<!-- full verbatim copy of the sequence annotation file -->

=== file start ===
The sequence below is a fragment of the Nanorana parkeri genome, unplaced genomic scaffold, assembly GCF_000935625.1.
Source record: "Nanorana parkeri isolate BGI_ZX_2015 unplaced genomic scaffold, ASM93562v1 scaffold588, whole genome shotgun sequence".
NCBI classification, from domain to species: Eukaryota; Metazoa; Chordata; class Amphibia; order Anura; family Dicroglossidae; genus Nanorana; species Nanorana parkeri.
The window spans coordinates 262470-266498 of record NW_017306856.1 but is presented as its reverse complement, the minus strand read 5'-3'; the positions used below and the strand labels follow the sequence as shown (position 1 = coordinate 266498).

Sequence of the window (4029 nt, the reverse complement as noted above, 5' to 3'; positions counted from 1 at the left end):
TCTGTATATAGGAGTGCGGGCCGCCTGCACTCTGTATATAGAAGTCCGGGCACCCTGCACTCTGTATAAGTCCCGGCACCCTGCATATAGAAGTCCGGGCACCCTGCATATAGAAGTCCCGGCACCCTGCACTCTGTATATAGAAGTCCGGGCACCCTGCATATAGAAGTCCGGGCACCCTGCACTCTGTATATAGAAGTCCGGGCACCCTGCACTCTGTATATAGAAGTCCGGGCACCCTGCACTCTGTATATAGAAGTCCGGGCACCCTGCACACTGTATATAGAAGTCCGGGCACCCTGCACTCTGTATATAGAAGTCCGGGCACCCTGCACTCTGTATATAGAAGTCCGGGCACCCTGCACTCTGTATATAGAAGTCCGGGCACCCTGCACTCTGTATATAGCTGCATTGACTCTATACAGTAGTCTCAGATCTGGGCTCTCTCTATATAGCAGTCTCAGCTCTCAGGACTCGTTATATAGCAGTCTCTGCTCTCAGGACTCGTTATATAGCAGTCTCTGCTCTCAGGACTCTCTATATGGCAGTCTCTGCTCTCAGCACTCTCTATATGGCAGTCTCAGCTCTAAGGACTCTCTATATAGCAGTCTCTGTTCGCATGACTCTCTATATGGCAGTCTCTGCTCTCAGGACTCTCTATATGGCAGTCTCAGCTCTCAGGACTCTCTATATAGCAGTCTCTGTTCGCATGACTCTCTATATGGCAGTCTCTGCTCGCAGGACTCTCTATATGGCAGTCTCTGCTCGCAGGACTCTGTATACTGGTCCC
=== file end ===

The sequence below is a fragment of the Nanorana parkeri genome, unplaced genomic scaffold, assembly GCF_000935625.1.
Source record: "Nanorana parkeri isolate BGI_ZX_2015 unplaced genomic scaffold, ASM93562v1 scaffold588, whole genome shotgun sequence".
NCBI classification, from domain to species: Eukaryota; Metazoa; Chordata; class Amphibia; order Anura; family Dicroglossidae; genus Nanorana; species Nanorana parkeri.
The window spans coordinates 262470-266498 of record NW_017306856.1 but is presented as its reverse complement, the minus strand read 5'-3'; the positions used below and the strand labels follow the sequence as shown (position 1 = coordinate 266498).

Sequence of the window (4029 nt, the reverse complement as noted above, 5' to 3'; positions counted from 1 at the left end):
TCTGTATATAGGAGTGCGGGCCGCCTGCACTCTGTATATAGAAGTCCGGGCACCCTGCACTCTGTATAAGTCCCGGCACCCTGCATATAGAAGTCCGGGCACCCTGCATATAGAAGTCCCGGCACCCTGCACTCTGTATATAGAAGTCCGGGCACCCTGCATATAGAAGTCCGGGCACCCTGCACTCTGTATATAGAAGTCCGGGCACCCTGCACTCTGTATATAGAAGTCCGGGCACCCTGCACTCTGTATATAGAAGTCCGGGCACCCTGCACACTGTATATAGAAGTCCGGGCACCCTGCACTCTGTATATAGAAGTCCGGGCACCCTGCACTCTGTATATAGAAGTCCGGGCACCCTGCACTCTGTATATAGAAGTCCGGGCACCCTGCACTCTGTATATAGCTGCATTGACTCTATACAGTAGTCTCAGATCTGGGCTCTCTCTATATAGCAGTCTCAGCTCTCAGGACTCGTTATATAGCAGTCTCTGCTCTCAGGACTCGTTATATAGCAGTCTCTGCTCTCAGGACTCTCTATATGGCAGTCTCTGCTCTCAGCACTCTCTATATGGCAGTCTCAGCTCTAAGGACTCTCTATATAGCAGTCTCTGTTCGCATGACTCTCTATATGGCAGTCTCTGCTCTCAGGACTCTCTATATGGCAGTCTCAGCTCTCAGGACTCTCTATATAGCAGTCTCTGTTCGCATGACTCTCTATATGGCAGTCTCTGCTCGCAGGACTCTCTATATGGCAGTCTCTGCTCGCAGGACTCTGTATACTGGTCCC